The coding sequences of these ten Tri1 DNA sequences were further subjected to alignment assays, and the results indicated that their identity ranged from 96.07% to 100%. The Tri1 coding sequences of F. sibiricum strain NRRL53421 is identical to NRRL53427, and identical coding sequences were observed in the three F. langsethiae strains NRRL53410, 53417, and 53439. A total of 109 single-nucleotide polymorphisms were found in the coding sequences of the examined 10 Tri1 sequences, while no other major differences were observed.

Portions of Tri1 sequence from eight F. goolgardi strains with different genotypes were included for subsequent polymorphism analysis and primer design. Nucleotide sequences of Tri1 gene DNA sequences from four F. goolgardi strains (RBG5411, 5417, 5419, and 5420) with T-2 genotype and four F. goolgardi strains (RBG6914, 6915, 5421, 5422) with DAS genotype were aligned against reference sequences from the above-mentioned F. langsethiae, F. sporotrichioides, and F. sibiricum strains (Table). As shown in Figure 3, Tri1 sequences in F. goolgardi strains with the DAS genotype differed significantly from those in T-2 producers. There is a nonsense mutation occurred at position 868 (C-to-T transition) in the middle of the Tri1 coding region, resulting in a premature stop codon and the failure of normal transcription and translation of Tri1 gene; therefore, it is considered as a pseudo-gene. While the Tri1 sequences from T-2-producing F. goolgardi strains did not exhibit the nonsense mutations, which generally will expressed normally.

Table:
Species, strains, genotypes, and sequence accession numbers of Fusarium Tri1 genes

Species
Strains
Geno-types
Accession Numbers
References
F. goolgardi
RBG5411
T-2
KT597908
Rocha LO et al.
F. goolgardi
RBG5417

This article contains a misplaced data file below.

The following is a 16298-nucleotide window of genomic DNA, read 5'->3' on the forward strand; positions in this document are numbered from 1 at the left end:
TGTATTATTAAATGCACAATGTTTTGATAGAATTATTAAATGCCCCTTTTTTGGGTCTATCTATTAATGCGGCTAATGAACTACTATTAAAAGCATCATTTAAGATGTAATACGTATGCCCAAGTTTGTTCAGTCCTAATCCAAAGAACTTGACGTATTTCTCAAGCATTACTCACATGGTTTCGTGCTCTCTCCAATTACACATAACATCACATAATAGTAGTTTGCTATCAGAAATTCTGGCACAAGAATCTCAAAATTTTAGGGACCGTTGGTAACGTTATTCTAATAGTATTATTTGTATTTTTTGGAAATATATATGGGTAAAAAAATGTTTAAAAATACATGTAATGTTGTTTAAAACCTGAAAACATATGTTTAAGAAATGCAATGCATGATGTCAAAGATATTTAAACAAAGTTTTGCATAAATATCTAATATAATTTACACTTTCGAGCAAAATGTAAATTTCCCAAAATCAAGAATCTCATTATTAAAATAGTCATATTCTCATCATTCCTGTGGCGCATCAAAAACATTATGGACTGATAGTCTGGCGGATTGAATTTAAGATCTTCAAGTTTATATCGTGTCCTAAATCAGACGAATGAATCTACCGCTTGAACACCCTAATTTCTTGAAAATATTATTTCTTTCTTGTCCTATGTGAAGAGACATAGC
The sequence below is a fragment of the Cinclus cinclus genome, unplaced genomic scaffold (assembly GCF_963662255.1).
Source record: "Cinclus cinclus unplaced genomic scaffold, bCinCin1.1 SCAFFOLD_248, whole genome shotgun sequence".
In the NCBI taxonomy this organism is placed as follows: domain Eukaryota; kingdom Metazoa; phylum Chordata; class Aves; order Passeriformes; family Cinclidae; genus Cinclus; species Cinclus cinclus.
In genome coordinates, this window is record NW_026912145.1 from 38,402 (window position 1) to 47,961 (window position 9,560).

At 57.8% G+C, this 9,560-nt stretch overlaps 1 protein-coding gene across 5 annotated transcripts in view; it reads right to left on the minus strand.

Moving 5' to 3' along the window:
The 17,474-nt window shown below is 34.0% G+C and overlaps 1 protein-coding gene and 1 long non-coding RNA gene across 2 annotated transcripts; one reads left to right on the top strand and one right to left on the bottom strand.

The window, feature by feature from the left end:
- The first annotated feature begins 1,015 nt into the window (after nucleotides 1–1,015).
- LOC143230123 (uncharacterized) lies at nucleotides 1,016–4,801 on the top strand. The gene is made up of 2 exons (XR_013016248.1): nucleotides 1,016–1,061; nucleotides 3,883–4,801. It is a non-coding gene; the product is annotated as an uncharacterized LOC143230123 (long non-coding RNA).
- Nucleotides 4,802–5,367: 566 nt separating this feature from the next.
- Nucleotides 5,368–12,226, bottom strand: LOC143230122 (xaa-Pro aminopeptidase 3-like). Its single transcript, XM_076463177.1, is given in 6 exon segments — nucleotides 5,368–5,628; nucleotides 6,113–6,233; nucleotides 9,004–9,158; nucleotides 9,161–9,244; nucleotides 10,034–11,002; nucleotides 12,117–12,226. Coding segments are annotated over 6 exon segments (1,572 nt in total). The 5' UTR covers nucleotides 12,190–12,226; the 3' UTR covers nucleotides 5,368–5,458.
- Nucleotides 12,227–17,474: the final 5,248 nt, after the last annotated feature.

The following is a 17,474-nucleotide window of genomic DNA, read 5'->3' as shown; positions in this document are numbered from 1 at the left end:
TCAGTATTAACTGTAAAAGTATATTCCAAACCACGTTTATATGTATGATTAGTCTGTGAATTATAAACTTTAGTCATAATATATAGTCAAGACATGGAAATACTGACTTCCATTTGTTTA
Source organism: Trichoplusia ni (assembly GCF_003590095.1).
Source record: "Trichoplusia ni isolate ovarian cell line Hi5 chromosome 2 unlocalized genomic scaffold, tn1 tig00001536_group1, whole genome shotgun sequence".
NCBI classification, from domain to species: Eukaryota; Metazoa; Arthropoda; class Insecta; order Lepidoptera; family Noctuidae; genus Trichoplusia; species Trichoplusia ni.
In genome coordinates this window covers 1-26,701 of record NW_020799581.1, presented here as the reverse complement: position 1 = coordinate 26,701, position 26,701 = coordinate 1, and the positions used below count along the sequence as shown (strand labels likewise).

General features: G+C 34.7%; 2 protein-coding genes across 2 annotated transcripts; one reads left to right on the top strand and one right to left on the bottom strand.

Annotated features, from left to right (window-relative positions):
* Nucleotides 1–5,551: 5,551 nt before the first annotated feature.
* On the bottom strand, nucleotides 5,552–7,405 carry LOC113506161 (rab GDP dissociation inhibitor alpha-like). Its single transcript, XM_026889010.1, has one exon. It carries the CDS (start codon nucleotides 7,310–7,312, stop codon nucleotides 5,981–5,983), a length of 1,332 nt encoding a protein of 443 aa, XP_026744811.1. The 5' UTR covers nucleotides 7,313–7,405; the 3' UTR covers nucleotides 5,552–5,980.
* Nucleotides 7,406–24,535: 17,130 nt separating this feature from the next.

T-2
KT597907
Rocha LO et al.
F. goolgardi
RBG5419
T-2
KT597906
Rocha LO et al.
F. goolgardi
RBG5420
T-2
KT597905
Rocha LO et al.
F. goolgardi
RBG5421
DAS
KT597915
Rocha LO et al.
F. goolgardi
RBG5422
DAS
KT597916
Rocha LO et al.
F. goolgardi
RBG6914
DAS
KT597913
Rocha LO et al.
F. goolgardi
RBG6915
DAS
KT597914
Rocha LO et al.
F. langsethiae
NRRL53410
T-2
HQ594538
Yli-Mattila et al.
F. langsethiae
NRRL53417
T-2
HQ594539
Yli-Mattila et al.
F. langsethiae
NRRL53439
T-2
HQ594543
Yli-Mattila et al.
F. sibiricum
NRRL53421
T-2
HQ594540
Yli-Mattila et al.
F. sibiricum
NRRL53427
T-2
HQ594541
Yli-Mattila et al.
F. sporotrichioides
NRRL26924
T-2
HQ594535
Yli-Mattila et al.
F. sporotrichioides
NRRL29977
T-2
HQ594536
Yli-Mattila et al.
F. sporotrichioides
NRRL29978
T-2
HQ594537
Yli-Mattila et al.
F. sporotrichioides
NRRL53434
T-2
HQ594542
Yli-Mattila et al.
F. sporotrichioides
NRRL3299
T-2
AY040587
Meek et al.

Figure 3. Alignment analysis of the nucleotides and corresponding protein sequences of partial Tri1. The conserved nucleotides and amino acids are indicated above and under the panel by * and †, respectively. The nonsense mutation sites in the CDS position 868 (C to T) of the F. goolgardi DAS strains indicated with green background, and the corresponding stop codon is represented by a solid circle (referred to strain NRRL29978)